Mark 9:38-50

The Rev. Helen Havlik

27th Sunday in Ordinary Time

World Communion Sunday

October 7, 2018

Today is World Communion Sunday. All around the world, at any minute today, someone somewhere is celebrating the Sacrament of the Lord’s Supper. Think about that—it’s awesome to know we’re connected to our sisters and brothers in Christ in every time zone, on every continent, by virtue of our sharing the same table. After 2000 years, it’s just about impossible for us to imagine the time when Christian faith was new and the only disciples were those whom Jesus had called in the flesh. Like us, those disciples were trying hard to understand the radical things Jesus was saying to them. They misunderstood what he was teaching them about his work and witness—Peter scolds him for talking about death instead of political, military and spiritual victory. The disciples spend more time arguing about who’s the greatest than contemplating questions of faith. Yet Jesus is patient as he continues to challenge them—and us, because are we so very different?—on what it means to follow him. This morning I’m reading from Mark, ch. 9, beginning with vs. 38. Listen with me to God’s holy word.

The East Guilford Church, where I served for eight years, is at a crossroads that used to be a small village. All that’s left is the church along with a couple of neighboring houses. It’s a typical white clapboard New England church building in a really pretty setting. The front doors are green—not original but still old—the windows are small and quite high. I couldn’t see out of them even standing on tiptoe. But Margaret could. She had been the unofficial Sunday greeter long before I came there. It didn’t take me long to realize that Margaret wasn’t just greeting—she was literally guarding the door. She was tall enough to see out the windows and watch for who was coming from the parking lot. Usually she opened the door for people but quite often she didn’t. It took me awhile to figure out what she was doing because she didn’t appear to discriminate based on how people were dressed, their age, with kids, without kids, much less color or ethnicity. No, Margaret appeared to open the door only for people she personally knew and liked. Those were the people she hugged and smiled at, those were the people she spoke to with more than a stiff, perfunctory “morning.” The rest she looked up and down and eyeballed as they received a bulletin and found their way to a pew.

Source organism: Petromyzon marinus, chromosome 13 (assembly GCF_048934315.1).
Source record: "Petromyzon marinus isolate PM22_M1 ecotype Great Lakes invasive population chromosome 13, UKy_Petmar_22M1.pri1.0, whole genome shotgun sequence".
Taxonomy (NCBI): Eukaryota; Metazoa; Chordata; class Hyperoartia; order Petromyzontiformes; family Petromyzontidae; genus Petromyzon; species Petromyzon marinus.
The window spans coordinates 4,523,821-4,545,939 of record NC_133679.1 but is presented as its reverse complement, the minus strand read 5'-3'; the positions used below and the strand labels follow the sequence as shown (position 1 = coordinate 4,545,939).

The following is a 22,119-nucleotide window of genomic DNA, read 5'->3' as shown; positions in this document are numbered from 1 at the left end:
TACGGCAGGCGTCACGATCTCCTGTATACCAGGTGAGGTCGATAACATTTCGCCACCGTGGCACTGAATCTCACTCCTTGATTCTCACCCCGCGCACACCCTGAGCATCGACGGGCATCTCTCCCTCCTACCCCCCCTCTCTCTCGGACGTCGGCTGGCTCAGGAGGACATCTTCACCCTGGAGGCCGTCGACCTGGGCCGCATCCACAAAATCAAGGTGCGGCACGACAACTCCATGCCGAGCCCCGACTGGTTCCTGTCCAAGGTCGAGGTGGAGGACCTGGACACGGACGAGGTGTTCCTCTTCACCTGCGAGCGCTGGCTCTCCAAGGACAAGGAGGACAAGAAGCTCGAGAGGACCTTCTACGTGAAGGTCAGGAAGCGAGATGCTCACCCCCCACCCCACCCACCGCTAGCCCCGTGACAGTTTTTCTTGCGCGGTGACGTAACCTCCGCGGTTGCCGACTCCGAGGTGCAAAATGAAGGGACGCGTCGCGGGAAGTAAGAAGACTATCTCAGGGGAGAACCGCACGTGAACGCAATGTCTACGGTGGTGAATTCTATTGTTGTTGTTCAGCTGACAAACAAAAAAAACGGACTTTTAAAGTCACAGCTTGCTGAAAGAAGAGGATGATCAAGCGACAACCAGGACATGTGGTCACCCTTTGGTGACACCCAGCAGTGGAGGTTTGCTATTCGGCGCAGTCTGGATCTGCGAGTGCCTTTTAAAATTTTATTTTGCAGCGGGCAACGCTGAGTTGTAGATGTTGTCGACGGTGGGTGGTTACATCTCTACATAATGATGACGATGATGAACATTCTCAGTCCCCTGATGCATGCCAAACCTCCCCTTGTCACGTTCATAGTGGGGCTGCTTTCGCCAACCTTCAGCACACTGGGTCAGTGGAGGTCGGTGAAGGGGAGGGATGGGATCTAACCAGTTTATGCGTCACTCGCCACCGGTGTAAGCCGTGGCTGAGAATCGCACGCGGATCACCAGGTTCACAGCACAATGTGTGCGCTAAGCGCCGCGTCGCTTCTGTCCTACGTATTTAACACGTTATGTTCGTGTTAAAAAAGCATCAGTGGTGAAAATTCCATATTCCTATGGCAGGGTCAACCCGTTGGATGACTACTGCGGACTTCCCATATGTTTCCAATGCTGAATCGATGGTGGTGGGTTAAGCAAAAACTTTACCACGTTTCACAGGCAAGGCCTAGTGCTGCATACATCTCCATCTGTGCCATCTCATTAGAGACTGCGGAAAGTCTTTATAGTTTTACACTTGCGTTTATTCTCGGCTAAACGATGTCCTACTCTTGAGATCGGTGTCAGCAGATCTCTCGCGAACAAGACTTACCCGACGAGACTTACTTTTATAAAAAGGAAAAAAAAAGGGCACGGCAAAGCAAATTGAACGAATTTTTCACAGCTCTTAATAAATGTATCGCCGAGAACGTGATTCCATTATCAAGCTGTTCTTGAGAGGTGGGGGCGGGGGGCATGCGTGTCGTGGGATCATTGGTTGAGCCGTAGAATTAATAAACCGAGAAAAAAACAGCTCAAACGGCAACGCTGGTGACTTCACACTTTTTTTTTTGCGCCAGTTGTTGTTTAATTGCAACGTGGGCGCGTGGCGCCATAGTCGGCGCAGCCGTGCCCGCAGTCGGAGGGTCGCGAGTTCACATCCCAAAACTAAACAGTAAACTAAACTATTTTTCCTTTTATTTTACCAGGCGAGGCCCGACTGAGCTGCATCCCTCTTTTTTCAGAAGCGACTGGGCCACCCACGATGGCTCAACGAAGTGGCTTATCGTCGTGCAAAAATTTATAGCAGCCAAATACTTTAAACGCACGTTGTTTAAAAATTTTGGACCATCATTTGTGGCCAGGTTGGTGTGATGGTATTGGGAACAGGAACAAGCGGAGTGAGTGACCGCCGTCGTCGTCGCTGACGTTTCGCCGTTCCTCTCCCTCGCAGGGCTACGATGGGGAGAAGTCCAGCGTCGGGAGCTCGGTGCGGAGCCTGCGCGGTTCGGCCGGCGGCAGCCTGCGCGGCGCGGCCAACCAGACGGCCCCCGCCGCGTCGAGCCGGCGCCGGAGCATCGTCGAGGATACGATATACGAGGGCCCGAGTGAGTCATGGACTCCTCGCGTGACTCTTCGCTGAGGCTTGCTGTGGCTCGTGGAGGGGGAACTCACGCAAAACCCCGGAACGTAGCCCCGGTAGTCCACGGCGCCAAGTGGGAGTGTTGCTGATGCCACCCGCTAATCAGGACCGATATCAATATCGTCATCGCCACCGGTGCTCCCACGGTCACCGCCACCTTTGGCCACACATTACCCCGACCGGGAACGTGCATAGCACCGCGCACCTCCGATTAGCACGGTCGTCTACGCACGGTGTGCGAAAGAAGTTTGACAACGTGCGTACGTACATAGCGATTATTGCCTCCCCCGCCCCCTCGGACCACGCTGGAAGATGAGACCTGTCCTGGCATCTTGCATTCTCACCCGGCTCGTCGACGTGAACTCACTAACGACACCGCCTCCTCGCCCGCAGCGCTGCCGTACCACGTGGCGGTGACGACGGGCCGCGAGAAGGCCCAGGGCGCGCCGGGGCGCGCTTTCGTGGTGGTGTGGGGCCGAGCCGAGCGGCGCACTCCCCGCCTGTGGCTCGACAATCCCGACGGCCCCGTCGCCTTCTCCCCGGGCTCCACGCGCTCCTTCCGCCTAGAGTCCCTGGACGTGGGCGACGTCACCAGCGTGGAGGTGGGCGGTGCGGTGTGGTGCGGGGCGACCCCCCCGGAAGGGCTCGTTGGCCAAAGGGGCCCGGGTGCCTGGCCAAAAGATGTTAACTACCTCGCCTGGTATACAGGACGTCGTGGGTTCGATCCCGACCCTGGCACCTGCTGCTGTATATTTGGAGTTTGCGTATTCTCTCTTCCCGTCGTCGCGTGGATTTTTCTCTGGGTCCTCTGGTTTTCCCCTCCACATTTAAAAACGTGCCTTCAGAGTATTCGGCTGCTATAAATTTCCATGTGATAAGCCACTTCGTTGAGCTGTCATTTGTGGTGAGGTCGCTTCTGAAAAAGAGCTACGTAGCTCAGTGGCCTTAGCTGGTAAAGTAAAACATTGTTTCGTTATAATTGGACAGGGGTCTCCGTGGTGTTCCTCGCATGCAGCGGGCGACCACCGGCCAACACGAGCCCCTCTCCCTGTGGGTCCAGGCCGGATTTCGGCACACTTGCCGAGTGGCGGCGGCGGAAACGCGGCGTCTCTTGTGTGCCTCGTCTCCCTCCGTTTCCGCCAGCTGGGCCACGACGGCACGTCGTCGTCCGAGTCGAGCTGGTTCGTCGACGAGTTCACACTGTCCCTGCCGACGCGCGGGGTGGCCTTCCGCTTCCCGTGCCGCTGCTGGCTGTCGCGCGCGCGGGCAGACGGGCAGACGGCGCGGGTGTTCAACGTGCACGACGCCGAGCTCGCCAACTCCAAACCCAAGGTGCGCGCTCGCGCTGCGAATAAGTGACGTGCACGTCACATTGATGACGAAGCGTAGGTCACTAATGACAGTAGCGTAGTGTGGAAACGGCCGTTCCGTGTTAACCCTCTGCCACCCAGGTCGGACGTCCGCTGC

“If any of you puts a stumbling block before one of these little ones who believe in me…” Jesus talks about two kinds of stumbling blocks here—the kind we put in our own way and those we put in the way of others. They’re too numerous to list now—but every single stumbling block is rooted in one thing: fear. Fear that you won’t get what you deserve. Fear that you’ll suffer or be in pain. Fear that you’re not beloved. Fear that there’s not enough of anything to go around. Fear that you’ll be overlooked or abandoned. Fear that someone will harm you or take away what’s yours. The disciples knew that kind of fear: Lord, someone’s elbowing into our territory. Shouldn’t we stop them? That’s after they themselves hadn’t been able to exorcise a demon—and then had argued about who was the greatest among them. It’s fear that made them want to guard the doors—it’s fear that makes us guard our own doors.